Making matters worse, Schanzer said, “the banking system is about to relax its sanctions against Iran, so they will be allowed back onto the SWIFT financial messaging system,” referring to the international telecommunications system that enables financial institutions worldwide to send and receive information about transactions.

“The Central Bank of Iran will be delisted so the channels for moving those funds to dangerous actors will be cleared.”

Israeli Prime Minister Benjamin Netanyahu, who has already complained that Iran is not trustworthy enough to abide by the deal, has said that the lifting of sanctions will allow billions of dollars to flow toward Iran’s “terror and war machine that threatens Israel and the entire world.”

A major component of the narrative on Iran has been its providing of training, funding and weapons to terror groups such as Hezbollah, Hamas and Islamic Jihad, as well as to the regime of Syrian President Bashar al-Assad. New Jersey attorney Stephen M. Flatow recalled that when he sued Iran in 1998 for the murder of his daughter, Alisa Flatow, by the Palestinian terrorist group Islamic Jihad in 1995, he was able to “introduce evidence, under seal, in other words not released to the public, that Iran was funding Islamic Jihad.”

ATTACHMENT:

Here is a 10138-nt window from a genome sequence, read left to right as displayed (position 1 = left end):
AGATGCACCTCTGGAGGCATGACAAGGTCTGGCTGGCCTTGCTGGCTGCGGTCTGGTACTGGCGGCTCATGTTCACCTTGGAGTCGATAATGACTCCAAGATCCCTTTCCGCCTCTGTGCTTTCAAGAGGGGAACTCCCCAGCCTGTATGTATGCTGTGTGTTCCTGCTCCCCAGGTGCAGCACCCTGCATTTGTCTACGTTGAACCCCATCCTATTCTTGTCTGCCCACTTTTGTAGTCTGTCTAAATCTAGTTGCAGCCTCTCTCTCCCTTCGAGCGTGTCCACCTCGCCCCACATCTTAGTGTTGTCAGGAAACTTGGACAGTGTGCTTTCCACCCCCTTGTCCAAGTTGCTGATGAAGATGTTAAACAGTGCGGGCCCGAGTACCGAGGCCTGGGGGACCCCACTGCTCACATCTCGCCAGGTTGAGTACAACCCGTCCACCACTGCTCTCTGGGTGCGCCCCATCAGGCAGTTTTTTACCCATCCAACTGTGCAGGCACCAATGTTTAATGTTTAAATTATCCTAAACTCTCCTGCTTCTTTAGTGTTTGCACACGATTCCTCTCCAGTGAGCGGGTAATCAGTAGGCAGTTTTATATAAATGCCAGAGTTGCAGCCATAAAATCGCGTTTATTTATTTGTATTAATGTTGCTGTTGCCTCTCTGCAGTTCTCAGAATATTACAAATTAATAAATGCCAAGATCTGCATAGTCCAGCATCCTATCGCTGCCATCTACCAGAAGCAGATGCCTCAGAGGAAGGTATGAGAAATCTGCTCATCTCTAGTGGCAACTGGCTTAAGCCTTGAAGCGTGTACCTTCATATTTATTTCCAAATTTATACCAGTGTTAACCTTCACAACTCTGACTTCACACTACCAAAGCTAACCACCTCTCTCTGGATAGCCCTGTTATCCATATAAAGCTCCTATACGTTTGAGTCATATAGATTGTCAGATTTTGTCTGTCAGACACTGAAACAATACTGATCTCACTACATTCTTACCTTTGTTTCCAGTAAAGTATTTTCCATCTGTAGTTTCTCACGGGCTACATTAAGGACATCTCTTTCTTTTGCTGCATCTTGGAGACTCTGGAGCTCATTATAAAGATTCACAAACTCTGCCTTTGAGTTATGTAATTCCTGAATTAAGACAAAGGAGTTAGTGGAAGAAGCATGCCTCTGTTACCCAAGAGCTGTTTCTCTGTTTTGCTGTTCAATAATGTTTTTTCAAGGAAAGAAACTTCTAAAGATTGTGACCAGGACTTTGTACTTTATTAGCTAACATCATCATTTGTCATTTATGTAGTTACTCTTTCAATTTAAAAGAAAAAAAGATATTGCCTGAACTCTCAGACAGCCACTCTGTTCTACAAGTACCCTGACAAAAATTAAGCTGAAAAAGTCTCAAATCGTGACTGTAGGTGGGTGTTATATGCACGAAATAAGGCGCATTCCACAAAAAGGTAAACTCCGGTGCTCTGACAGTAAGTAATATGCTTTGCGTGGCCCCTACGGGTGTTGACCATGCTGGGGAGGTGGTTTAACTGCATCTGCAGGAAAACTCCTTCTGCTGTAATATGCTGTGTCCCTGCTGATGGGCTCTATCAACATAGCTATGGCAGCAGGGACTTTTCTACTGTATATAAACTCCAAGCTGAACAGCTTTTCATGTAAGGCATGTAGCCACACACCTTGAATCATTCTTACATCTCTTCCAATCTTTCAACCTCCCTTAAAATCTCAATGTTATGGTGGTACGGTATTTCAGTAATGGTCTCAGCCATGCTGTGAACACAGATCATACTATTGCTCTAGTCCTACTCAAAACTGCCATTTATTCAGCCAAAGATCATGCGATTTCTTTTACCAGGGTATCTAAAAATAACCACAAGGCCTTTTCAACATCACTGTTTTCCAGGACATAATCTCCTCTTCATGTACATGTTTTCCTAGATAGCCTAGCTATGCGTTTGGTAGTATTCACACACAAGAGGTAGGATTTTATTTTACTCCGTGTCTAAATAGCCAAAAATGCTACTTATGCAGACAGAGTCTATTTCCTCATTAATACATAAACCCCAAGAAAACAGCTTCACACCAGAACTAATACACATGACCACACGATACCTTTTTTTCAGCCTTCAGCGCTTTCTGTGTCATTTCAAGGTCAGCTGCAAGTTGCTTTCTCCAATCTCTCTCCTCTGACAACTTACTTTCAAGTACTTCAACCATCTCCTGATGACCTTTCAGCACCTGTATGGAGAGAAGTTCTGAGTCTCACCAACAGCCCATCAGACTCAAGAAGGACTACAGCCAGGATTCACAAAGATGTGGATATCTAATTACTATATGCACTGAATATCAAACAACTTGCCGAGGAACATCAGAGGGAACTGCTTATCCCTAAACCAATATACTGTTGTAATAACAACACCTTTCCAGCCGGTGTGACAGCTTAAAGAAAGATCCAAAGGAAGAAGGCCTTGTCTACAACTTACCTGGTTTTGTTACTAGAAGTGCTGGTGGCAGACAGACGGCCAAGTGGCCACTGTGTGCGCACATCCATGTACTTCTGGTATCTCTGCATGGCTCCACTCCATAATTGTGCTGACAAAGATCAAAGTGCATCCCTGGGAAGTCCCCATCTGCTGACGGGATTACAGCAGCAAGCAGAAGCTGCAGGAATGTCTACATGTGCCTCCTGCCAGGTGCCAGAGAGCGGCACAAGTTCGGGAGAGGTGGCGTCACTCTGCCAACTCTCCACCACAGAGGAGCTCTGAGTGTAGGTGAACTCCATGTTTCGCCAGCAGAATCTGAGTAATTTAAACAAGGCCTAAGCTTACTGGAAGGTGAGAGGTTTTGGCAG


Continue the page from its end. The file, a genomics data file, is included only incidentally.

During the Flatow trial, an expert on Iran testified that the Iranians specifically budgeted money to support terror attacks in Israel.

“The goal of our lawsuit was to make it financially unprofitable for Iran to continue to support terrorists. We believed that if you hit the Iranians in the pocketbook with large payouts and many of them, they’d get out of the terror business,” Flatow said.

Flatow eventually won a judgment of $247 million from Iran in a landmark ruling, but has been unable to actually collect the money.

“Unfortunately, our own government began to protect Iranian assets and blocked the kinds of seizures that we hoped would get Iran’s attention,” he said. “That allowed Iran to continue its funding of terrorism. Now that billions of dollars will be released to Iran [in the nuclear deal] … the country’s coffers will be refilled and more money can be spent supporting terrorists such as Islamic Jihad and Hamas.”